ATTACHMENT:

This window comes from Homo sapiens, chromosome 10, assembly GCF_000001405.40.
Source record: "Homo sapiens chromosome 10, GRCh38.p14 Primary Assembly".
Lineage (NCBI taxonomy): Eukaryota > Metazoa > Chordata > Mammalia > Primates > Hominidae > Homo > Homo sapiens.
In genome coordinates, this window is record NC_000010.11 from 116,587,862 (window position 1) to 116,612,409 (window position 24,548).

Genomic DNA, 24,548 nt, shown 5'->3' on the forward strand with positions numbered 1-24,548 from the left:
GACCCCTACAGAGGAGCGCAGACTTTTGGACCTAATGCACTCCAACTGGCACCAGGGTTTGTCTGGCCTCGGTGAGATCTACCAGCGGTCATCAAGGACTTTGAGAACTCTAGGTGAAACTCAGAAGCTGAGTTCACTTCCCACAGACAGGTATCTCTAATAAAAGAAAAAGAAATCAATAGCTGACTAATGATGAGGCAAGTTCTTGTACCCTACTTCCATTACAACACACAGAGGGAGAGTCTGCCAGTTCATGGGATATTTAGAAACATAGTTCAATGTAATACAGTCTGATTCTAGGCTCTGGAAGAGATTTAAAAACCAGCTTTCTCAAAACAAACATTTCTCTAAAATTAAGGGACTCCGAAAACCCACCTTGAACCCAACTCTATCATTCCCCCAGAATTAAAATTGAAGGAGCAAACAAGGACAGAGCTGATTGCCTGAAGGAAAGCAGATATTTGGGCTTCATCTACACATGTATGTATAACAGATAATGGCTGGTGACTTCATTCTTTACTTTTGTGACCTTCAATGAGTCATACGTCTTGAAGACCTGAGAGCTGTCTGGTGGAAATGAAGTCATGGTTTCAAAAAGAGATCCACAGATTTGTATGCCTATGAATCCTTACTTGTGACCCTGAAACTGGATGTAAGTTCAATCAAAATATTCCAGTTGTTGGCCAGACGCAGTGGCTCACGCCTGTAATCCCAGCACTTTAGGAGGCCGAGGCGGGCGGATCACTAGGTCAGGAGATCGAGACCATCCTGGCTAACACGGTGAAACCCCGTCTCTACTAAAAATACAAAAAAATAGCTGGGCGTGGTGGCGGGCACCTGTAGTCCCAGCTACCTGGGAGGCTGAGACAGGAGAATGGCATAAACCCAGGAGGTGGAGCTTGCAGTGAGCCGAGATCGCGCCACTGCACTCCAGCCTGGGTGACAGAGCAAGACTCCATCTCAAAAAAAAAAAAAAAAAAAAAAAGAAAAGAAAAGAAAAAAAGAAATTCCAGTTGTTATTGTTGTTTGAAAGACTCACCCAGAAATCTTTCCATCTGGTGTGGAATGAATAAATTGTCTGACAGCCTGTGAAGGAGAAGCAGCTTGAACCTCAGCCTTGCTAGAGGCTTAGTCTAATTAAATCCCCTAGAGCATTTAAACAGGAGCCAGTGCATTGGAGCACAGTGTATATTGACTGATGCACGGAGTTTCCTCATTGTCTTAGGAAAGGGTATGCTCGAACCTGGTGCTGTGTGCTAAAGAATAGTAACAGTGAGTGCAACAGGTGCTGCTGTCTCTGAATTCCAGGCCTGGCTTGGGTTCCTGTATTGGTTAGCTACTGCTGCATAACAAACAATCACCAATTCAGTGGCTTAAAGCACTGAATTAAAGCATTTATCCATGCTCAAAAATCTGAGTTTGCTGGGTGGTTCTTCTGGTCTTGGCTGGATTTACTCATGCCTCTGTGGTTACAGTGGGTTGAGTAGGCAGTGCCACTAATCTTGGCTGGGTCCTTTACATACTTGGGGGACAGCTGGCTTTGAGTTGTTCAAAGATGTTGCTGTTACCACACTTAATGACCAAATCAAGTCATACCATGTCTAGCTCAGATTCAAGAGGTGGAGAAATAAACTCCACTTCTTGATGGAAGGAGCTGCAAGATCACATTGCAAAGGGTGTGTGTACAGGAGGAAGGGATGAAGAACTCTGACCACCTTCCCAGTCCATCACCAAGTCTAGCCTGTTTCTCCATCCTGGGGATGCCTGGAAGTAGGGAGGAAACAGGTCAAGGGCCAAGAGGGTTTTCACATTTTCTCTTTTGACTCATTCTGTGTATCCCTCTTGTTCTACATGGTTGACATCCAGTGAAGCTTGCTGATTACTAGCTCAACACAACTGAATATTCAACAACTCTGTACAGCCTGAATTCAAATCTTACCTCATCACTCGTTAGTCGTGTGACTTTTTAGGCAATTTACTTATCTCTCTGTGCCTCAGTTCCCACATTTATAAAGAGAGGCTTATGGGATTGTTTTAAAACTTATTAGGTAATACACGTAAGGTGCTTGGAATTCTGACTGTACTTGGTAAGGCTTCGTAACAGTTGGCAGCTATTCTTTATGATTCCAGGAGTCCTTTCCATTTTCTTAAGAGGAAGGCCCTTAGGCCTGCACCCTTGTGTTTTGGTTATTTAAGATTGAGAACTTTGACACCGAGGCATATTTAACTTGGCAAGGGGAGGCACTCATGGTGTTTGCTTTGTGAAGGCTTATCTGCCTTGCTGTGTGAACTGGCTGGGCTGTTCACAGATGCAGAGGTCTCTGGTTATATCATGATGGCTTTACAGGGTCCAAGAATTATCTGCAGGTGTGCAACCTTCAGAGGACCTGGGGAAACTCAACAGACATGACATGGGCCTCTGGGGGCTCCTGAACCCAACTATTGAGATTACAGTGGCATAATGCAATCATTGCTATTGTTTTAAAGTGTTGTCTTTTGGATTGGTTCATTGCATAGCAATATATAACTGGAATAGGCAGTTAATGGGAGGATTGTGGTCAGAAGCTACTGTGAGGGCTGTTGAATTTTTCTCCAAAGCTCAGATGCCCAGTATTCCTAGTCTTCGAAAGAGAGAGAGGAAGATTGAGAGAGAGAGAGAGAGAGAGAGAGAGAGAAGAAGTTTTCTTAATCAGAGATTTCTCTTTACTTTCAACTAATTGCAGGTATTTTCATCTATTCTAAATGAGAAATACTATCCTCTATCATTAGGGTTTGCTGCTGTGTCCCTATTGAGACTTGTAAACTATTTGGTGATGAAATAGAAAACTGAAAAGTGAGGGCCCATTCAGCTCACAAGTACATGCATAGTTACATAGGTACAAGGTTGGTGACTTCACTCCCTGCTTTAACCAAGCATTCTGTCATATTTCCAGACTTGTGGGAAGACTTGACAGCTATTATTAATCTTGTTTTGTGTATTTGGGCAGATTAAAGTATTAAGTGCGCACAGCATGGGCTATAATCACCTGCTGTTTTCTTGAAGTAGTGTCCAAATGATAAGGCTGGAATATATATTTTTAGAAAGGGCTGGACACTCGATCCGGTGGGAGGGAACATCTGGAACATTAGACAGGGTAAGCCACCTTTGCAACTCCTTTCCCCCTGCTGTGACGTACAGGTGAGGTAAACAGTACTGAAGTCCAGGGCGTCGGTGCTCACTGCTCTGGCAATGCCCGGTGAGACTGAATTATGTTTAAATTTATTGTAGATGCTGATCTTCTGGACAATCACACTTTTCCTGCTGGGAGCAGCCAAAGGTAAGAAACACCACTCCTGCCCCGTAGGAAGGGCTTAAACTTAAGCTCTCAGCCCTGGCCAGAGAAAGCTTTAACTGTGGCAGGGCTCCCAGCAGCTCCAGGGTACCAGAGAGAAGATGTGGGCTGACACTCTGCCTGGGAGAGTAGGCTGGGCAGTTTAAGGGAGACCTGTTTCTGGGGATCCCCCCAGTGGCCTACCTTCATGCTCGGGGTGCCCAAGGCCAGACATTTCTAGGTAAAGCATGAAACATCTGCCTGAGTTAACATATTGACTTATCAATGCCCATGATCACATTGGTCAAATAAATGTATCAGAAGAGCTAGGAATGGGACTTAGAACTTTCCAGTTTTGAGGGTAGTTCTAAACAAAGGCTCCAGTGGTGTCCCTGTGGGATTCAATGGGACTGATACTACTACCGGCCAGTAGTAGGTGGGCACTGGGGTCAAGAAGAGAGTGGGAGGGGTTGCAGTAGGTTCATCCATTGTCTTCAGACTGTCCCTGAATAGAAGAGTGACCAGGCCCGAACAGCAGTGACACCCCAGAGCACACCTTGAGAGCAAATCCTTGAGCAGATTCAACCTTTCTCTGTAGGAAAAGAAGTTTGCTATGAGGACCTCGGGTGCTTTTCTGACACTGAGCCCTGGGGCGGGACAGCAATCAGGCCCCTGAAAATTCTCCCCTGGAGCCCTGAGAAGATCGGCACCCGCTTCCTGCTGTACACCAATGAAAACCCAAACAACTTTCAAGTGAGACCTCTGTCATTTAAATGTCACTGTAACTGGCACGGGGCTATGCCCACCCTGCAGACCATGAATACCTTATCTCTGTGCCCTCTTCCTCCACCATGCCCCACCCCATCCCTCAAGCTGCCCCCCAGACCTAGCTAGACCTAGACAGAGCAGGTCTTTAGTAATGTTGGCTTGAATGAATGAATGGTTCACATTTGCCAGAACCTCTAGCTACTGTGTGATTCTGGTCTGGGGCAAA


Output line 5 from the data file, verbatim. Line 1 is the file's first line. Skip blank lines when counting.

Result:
Genomic DNA, 24,548 nt, shown 5'->3' on the forward strand with positions numbered 1-24,548 from the left: